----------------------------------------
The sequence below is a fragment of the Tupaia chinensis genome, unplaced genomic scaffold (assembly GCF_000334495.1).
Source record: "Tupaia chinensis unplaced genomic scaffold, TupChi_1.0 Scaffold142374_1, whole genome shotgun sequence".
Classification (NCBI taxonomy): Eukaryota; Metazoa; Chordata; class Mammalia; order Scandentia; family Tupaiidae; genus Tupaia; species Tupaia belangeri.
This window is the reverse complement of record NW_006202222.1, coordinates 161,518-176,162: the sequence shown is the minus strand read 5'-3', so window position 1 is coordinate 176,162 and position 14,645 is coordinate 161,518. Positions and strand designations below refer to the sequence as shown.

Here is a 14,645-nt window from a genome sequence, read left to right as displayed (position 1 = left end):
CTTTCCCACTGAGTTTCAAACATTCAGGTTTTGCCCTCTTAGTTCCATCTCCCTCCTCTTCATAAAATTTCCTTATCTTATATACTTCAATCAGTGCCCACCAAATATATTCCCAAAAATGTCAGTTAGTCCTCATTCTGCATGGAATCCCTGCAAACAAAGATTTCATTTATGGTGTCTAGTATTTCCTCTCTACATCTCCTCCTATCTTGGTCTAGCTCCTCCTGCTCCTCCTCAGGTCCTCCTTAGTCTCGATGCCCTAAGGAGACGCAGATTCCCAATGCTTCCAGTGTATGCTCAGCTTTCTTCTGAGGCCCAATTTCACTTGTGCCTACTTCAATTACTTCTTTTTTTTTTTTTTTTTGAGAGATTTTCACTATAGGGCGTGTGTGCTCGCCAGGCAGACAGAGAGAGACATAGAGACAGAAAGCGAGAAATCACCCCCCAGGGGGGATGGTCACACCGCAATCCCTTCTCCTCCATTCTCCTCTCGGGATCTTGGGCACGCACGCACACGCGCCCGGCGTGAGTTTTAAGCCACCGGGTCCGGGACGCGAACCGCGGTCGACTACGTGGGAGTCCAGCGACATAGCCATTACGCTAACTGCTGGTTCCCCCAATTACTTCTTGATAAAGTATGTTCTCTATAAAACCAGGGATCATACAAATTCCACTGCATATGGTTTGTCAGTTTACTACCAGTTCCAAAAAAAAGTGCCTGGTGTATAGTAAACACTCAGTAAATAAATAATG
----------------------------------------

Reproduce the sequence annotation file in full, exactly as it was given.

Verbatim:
The sequence below is a fragment of the Tupaia chinensis genome, unplaced genomic scaffold (assembly GCF_000334495.1).
Source record: "Tupaia chinensis unplaced genomic scaffold, TupChi_1.0 Scaffold142374_1, whole genome shotgun sequence".
Classification (NCBI taxonomy): Eukaryota; Metazoa; Chordata; class Mammalia; order Scandentia; family Tupaiidae; genus Tupaia; species Tupaia belangeri.
This window is the reverse complement of record NW_006202222.1, coordinates 161,518-176,162: the sequence shown is the minus strand read 5'-3', so window position 1 is coordinate 176,162 and position 14,645 is coordinate 161,518. Positions and strand designations below refer to the sequence as shown.

Here is a 14,645-nt window from a genome sequence, read left to right as displayed (position 1 = left end):
CTTTCCCACTGAGTTTCAAACATTCAGGTTTTGCCCTCTTAGTTCCATCTCCCTCCTCTTCATAAAATTTCCTTATCTTATATACTTCAATCAGTGCCCACCAAATATATTCCCAAAAATGTCAGTTAGTCCTCATTCTGCATGGAATCCCTGCAAACAAAGATTTCATTTATGGTGTCTAGTATTTCCTCTCTACATCTCCTCCTATCTTGGTCTAGCTCCTCCTGCTCCTCCTCAGGTCCTCCTTAGTCTCGATGCCCTAAGGAGACGCAGATTCCCAATGCTTCCAGTGTATGCTCAGCTTTCTTCTGAGGCCCAATTTCACTTGTGCCTACTTCAATTACTTCTTTTTTTTTTTTTTTTTGAGAGATTTTCACTATAGGGCGTGTGTGCTCGCCAGGCAGACAGAGAGAGACATAGAGACAGAAAGCGAGAAATCACCCCCCAGGGGGGATGGTCACACCGCAATCCCTTCTCCTCCATTCTCCTCTCGGGATCTTGGGCACGCACGCACACGCGCCCGGCGTGAGTTTTAAGCCACCGGGTCCGGGACGCGAACCGCGGTCGACTACGTGGGAGTCCAGCGACATAGCCATTACGCTAACTGCTGGTTCCCCCAATTACTTCTTGATAAAGTATGTTCTCTATAAAACCAGGGATCATACAAATTCCACTGCATATGGTTTGTCAGTTTACTACCAGTTCCAAAAAAAAGTGCCTGGTGTATAGTAAACACTCAGTAAATAAATAATG